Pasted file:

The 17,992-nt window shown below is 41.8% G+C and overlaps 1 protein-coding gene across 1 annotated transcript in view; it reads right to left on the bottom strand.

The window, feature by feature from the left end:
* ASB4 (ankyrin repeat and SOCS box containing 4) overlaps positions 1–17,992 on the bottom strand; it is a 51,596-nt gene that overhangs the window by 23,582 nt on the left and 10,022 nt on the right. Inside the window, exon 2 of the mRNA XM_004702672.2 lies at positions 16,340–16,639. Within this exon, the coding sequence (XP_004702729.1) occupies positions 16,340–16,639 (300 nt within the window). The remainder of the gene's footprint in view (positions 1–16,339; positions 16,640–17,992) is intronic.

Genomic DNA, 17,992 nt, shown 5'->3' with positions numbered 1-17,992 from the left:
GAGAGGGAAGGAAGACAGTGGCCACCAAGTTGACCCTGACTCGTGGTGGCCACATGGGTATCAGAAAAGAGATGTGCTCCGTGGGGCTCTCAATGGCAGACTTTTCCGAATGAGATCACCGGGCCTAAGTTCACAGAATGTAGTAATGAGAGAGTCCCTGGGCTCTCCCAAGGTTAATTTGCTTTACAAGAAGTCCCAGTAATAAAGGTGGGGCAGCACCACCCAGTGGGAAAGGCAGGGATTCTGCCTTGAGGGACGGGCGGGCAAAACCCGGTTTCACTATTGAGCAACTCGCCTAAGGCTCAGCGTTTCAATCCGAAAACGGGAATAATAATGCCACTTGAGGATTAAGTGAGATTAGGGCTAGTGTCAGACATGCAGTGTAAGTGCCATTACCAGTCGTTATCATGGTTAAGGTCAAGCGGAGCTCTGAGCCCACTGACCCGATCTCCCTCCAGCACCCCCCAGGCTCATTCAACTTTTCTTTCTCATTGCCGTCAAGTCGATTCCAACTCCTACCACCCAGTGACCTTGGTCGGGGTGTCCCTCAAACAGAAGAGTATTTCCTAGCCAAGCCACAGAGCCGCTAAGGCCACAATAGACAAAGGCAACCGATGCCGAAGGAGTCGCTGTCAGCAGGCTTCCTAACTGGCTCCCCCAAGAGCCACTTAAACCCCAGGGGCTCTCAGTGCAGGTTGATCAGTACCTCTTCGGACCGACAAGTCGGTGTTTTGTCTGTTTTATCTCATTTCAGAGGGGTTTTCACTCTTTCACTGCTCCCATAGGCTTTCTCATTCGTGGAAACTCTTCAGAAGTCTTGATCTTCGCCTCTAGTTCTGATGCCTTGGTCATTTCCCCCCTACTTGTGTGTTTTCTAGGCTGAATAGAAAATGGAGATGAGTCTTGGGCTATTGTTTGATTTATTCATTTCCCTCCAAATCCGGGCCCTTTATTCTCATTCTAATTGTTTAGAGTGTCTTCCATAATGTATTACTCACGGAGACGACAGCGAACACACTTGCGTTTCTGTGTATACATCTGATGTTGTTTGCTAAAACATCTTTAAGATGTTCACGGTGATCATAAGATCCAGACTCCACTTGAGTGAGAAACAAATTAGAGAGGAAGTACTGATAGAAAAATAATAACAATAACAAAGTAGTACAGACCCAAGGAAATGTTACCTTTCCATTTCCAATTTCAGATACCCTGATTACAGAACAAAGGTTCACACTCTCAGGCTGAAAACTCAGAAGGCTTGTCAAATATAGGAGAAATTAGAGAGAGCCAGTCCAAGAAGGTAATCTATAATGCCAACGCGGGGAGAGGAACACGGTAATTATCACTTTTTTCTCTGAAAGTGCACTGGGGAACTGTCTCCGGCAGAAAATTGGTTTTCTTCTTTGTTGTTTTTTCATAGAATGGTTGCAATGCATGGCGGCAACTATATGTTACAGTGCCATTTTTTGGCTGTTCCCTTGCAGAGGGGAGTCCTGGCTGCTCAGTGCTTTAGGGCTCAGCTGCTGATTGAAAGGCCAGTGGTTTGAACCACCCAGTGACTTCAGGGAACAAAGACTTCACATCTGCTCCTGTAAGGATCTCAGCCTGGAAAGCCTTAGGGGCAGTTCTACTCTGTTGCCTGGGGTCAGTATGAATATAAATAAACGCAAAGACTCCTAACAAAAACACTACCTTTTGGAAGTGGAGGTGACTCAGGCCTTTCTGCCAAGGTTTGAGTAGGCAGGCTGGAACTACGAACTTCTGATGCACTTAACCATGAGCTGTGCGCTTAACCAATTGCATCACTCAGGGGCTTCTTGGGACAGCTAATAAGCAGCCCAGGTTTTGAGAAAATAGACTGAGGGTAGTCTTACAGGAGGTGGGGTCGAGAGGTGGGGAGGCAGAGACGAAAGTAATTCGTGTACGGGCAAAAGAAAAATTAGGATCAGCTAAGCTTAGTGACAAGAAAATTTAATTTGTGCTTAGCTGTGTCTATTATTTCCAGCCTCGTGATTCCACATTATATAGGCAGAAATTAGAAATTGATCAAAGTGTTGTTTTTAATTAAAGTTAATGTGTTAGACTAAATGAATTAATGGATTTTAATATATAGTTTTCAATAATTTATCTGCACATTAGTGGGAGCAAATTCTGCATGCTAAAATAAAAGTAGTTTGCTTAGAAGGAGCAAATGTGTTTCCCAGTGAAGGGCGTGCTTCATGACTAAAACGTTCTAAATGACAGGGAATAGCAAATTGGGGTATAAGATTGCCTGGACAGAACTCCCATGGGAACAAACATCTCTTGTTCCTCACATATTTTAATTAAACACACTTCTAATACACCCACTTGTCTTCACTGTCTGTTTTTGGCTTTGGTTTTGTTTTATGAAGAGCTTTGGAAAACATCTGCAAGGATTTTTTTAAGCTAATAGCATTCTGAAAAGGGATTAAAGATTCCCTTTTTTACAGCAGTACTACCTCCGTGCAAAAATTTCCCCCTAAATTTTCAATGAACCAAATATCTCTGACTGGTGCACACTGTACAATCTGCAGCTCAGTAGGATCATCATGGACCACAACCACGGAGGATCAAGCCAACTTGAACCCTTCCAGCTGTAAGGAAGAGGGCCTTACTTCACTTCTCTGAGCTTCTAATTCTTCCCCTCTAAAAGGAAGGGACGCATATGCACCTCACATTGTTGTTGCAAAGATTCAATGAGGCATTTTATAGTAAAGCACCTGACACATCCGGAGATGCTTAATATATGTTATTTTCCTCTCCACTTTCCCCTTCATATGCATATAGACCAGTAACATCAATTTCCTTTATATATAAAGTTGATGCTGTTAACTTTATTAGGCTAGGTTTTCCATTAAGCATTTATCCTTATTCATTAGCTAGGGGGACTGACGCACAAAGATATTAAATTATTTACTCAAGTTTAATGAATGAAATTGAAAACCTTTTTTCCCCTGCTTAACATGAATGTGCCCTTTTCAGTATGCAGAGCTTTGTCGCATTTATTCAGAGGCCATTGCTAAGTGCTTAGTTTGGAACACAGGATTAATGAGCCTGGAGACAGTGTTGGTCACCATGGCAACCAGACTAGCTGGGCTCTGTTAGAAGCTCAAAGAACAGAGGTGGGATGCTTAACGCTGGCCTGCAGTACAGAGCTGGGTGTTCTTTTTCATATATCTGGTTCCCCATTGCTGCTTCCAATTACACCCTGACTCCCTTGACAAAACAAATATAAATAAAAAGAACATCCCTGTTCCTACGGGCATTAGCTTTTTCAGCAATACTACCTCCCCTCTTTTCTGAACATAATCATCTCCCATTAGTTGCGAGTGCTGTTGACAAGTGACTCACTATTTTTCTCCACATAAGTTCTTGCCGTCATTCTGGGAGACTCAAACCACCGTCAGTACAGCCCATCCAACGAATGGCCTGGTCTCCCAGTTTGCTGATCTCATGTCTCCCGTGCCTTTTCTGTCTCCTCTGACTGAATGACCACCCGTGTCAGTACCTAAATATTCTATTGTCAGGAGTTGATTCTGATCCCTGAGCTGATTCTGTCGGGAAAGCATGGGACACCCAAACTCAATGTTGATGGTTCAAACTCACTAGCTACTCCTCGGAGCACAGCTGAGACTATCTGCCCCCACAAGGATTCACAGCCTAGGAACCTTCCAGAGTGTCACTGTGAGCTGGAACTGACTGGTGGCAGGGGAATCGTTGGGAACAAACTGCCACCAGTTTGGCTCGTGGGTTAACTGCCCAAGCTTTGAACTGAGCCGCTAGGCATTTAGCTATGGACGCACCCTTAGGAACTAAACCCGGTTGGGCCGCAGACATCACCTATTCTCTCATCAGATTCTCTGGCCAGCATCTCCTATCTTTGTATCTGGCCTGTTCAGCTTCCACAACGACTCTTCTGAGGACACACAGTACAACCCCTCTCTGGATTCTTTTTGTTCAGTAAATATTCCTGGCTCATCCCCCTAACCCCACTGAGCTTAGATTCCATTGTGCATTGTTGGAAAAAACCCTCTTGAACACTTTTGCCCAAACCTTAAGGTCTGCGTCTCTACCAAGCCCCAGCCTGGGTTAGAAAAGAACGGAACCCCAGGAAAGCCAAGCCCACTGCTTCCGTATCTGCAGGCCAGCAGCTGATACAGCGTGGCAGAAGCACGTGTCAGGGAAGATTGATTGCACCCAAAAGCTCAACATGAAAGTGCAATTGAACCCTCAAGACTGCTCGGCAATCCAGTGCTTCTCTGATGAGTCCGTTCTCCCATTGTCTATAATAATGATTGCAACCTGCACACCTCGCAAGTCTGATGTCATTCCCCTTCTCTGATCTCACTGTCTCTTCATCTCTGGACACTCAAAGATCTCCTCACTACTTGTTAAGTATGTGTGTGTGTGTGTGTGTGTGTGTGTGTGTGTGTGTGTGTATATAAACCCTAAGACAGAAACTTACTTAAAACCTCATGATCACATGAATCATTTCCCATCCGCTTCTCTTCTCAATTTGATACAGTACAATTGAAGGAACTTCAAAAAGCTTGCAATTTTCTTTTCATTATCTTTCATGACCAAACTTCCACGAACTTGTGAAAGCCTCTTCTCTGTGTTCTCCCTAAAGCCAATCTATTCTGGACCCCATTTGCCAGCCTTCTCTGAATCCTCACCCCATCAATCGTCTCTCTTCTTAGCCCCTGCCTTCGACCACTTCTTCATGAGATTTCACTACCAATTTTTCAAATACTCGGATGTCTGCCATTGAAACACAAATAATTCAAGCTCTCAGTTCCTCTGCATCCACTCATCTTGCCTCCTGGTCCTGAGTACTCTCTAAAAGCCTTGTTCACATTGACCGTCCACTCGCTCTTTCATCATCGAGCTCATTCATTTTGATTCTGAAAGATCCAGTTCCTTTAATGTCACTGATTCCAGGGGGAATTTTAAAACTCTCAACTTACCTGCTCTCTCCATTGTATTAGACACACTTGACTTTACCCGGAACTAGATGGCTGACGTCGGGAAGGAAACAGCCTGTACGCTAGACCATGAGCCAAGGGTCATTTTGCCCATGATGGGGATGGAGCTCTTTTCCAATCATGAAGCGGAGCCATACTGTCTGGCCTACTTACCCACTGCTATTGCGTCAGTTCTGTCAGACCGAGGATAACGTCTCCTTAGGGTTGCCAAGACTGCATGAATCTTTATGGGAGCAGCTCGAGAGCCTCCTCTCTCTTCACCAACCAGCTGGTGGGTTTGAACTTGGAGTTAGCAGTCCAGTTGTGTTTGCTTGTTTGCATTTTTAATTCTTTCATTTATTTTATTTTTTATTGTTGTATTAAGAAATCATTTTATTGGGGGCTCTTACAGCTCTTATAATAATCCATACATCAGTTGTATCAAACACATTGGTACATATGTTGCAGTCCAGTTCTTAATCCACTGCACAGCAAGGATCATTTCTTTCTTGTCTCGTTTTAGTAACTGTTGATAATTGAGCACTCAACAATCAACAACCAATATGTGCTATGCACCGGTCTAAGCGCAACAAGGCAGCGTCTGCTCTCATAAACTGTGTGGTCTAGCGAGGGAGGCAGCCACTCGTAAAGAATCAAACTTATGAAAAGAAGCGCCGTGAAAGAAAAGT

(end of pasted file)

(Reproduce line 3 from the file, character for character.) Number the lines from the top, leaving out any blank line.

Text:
* ASB4 (ankyrin repeat and SOCS box containing 4) overlaps positions 1–17,992 on the bottom strand; it is a 51,596-nt gene that overhangs the window by 23,582 nt on the left and 10,022 nt on the right. Inside the window, exon 2 of the mRNA XM_004702672.2 lies at positions 16,340–16,639. Within this exon, the coding sequence (XP_004702729.1) occupies positions 16,340–16,639 (300 nt within the window). The remainder of the gene's footprint in view (positions 1–16,339; positions 16,640–17,992) is intronic.